23 years ago this month, I was a newly-married young goofball living in the District of Columbia who had just started work as in intern in the office of Senator Alan K. Simpson of Wyoming. I adored Senator Simpson – and still do. I have often said that if he were running against my own father, I’d have a hard time making a choice between the two. (Which, really, isn’t true. I’d vote for Dad. But Al Simpson is a close second!)
One of the glamorous jobs of a Senate intern is answering the phones in the front office. For some reason, lots of people would call in complaining about the United Nations Convention on the Rights of the Child, which they were convinced was going to have the UN take away their children and raise them in some godless socialist utopia. There was some radio host in Wyoming who would bring this up, and, like clockwork, the phones would start to ring every time he told his listeners to “call your congressman and tell them how you feel.” (Just for fun, I once stepped out to the payphone in the hallway and called the office to tell them, in a disguised voice, that I supported the U.N. Convention on the Rights of the Child, and could Senator Simpson please send someone round to pick up my kids that afternoon.)
I was given very specific instructions as to how to handle phone calls. Before they launched into whatever tirade they had prepared, I was to ask them their name and where they were calling from. I had a form next to the phone where I wrote down the details of their complaint or question, and if a response was necessary, I’d ask them for their contact information so the office could mail them a reply.
Of course, I was only supposed to write all this down if the person was calling from Wyoming and was one of Al’s constituents. (Sen. Simpson wanted everyone to call him Al, even us lowly interns. This was a bit informal for my father’s staffers, who referred to Dad as “the Senator” and were definitely not on a first name basis.)
“What if they’re calling from, say, Florida?” I asked.
“Don’t write anything down. If it’s not busy, you can listen to them politely until they get whatever it is off their chest,” my supervisor said.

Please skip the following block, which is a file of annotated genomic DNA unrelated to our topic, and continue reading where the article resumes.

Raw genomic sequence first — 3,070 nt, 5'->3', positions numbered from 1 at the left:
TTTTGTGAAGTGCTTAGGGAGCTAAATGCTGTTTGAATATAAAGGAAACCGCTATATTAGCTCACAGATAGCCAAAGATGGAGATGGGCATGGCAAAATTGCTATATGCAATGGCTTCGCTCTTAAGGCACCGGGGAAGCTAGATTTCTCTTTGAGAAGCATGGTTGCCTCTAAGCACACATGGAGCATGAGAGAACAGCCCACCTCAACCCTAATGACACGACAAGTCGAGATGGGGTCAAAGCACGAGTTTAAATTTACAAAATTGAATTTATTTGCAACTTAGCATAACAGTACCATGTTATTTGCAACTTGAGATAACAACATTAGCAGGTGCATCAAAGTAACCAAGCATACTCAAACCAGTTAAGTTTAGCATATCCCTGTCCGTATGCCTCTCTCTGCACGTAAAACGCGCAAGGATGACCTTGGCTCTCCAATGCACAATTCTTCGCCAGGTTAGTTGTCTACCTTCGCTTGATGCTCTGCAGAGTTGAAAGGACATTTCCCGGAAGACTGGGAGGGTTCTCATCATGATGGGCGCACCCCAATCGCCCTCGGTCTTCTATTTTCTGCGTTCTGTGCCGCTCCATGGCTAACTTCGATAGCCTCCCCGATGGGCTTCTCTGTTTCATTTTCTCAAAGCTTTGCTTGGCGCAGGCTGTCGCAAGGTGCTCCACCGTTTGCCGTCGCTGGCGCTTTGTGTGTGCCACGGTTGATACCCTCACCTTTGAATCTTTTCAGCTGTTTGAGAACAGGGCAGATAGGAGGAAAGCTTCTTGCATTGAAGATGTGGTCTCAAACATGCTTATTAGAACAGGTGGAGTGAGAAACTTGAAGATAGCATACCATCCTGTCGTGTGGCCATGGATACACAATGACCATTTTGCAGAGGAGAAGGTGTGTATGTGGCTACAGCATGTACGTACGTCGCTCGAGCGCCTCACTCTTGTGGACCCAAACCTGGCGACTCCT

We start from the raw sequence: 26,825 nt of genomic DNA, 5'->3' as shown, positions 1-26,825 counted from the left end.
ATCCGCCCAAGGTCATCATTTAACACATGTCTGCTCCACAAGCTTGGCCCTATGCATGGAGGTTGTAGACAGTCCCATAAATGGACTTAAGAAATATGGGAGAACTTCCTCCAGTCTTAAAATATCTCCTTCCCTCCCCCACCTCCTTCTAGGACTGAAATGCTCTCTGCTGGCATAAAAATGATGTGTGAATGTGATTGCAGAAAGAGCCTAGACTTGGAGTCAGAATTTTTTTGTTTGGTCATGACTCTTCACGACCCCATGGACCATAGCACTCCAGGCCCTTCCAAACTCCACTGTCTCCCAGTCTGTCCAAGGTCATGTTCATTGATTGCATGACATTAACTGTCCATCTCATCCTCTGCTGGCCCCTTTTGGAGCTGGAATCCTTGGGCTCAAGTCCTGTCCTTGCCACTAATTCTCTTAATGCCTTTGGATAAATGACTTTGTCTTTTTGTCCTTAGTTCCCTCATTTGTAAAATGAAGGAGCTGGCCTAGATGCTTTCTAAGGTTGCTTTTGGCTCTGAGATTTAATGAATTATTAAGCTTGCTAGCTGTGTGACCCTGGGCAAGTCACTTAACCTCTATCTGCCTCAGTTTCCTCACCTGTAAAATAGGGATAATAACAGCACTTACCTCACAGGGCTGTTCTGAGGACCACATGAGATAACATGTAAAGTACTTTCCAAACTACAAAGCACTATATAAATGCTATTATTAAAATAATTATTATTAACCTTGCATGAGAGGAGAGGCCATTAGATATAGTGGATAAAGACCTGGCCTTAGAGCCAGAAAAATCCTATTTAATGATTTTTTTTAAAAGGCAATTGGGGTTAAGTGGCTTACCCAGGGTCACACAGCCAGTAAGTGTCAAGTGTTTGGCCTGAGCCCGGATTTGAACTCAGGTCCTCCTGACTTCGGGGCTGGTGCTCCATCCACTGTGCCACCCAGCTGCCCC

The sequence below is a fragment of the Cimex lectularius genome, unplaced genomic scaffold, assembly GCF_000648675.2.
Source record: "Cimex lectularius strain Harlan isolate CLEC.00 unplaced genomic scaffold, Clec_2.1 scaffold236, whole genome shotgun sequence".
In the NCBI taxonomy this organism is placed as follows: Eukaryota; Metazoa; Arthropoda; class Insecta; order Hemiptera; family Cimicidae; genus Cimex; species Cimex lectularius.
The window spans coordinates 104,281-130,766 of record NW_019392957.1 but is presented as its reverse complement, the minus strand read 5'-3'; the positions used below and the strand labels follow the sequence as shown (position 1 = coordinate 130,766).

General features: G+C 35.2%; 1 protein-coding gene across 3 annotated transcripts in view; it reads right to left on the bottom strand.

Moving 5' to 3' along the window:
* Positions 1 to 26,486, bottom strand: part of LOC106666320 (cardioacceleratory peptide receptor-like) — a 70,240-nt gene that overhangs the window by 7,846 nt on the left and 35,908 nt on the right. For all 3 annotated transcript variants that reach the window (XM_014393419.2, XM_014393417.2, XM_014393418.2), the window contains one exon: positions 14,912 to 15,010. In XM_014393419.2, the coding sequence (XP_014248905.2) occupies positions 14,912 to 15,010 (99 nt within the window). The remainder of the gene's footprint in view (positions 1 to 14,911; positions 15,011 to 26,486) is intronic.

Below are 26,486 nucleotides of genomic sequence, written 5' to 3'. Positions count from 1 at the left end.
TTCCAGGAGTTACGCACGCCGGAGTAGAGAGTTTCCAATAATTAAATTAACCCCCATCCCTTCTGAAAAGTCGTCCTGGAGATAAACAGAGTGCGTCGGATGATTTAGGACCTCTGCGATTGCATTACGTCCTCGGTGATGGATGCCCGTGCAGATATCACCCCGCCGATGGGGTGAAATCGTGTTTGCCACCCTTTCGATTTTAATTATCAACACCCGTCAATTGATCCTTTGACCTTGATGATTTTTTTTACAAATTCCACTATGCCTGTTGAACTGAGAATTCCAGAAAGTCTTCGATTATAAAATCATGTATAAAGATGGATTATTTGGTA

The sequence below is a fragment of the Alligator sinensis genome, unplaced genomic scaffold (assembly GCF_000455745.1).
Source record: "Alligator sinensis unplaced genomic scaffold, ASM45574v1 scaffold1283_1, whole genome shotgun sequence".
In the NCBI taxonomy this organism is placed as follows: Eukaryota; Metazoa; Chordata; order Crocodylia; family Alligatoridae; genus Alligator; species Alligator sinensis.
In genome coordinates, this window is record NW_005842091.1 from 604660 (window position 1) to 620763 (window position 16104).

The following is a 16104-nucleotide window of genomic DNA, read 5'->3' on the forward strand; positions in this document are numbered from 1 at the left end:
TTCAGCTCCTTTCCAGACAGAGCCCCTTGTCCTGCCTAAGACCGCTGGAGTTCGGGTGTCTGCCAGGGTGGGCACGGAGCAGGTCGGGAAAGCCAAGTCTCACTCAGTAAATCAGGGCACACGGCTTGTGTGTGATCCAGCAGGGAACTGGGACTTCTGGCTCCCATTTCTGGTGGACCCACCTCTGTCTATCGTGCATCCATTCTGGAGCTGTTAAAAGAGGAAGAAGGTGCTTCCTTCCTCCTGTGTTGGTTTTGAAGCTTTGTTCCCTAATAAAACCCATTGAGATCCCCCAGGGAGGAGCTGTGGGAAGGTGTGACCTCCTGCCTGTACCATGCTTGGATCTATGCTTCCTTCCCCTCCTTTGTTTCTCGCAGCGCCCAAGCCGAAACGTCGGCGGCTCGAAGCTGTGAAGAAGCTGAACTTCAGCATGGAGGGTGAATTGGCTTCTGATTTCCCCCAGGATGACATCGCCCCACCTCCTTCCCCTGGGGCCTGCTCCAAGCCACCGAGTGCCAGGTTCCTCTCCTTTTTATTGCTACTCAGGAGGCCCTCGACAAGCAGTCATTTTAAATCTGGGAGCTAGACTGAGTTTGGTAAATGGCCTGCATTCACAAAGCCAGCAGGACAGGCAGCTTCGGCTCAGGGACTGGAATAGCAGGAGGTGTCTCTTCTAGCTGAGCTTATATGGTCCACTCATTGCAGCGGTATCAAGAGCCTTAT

“What if it is busy?”
“Then you say, ‘Please hold,’ and you put them on hold and leave them there until they hang up.”
That struck me as rather cruel, but the intern coordinator shrugged her shoulders. “If they can’t vote for Al,” she said, “then he’s not accountable to them, and he doesn’t care what they think.”
I had my first phone skirmish after Al had been on the floor of the Senate giving a speech about entitlement reform. Al was quite a colorful character, and he had a penchant for referring to the “greedy geezers” of the AARP who opposed any changes to Social Security. Needless to say, “greedy geezers” are the only people watching C-SPAN2 at any given moment, and all of them have plenty of time on their hands to make an angry call to a senator they don’t like.
The first call went something like this.
“Hello, is this Senator Simpson’s office?”
“It is, yes. How can I help you?”
“Well, you can tell your boss that if he’s going to start calling people ‘greedy geezers,’ then he ought to know that this World War II veteran doesn’t take kindly to some rich, out-of-touch Washington hack messing around with my Social Security. And furthermore -”
“I’m sorry,” I said, interrupting, “but where are you calling from?”
“I’m calling from Florida, and I…”
“Please hold,” I said, interrupting again.
I pressed a button, and just like that, the angry voice became one of a series of blinking red lights on my phone console.
(Disclaimer: While this story is representative of what actually happened, it should not be interpreted as a verbatim transcript of the conversation and would not hold up as such in any court of law. With regard to precise words or locales represented, it may contain alternative facts.)
After the rush was over, my fellow interns and I watched the series of blinking red lights drop off one by one after all the greedy geezers finally lost patience or found something better to watch on television.
I was working on the Hill when Newt Gingrich had just become the first Republican House Speaker in 40 years, and lots of people called asking for the number to his office so they could give him a piece of their mind. I was instructed to give them the number for the Capitol operator. I was assured by my supervisor that if they weren’t from Georgia, or even if they were from Georgia but not from Newt’s district, they, too, would become nothing more than blinking red lights.
I tell you this story because I have seen a number of friends on Facebook posting calls to arms to write or call Paul Ryan, or Elizabeth Warren, or Ted Cruz, or whoever else to get them to oppose all or part of the Trump agenda, and I think you should be warned in advance that whether it’s Ryan, Warren, or Cruz or anyone else in Congress, you’re wasting your time if you’re not one of their constituents.
It is true, for instance, that Paul Ryan is Speaker of the House, and that his role as such has an impact on the nation at large. But the nation doesn’t vote for the Speaker; the House does. The only people who actually vote for Paul Ryan live in a congressional district in Wisconsin, and those are the only people Speaker Ryan has to please in order to keep his House seat.
If you are not one of those people and you call his office, they may listen politely if it’s not busy, but they aren’t going to make any note of what you say. If you write him a letter, that letter will be discarded, unopened. Your email will be deleted, unanswered and unread. I was answering phones long before email was a big deal and social media was even a fantasy, but I’m confident that innovations in technology haven’t changed the meaning of “please hold.”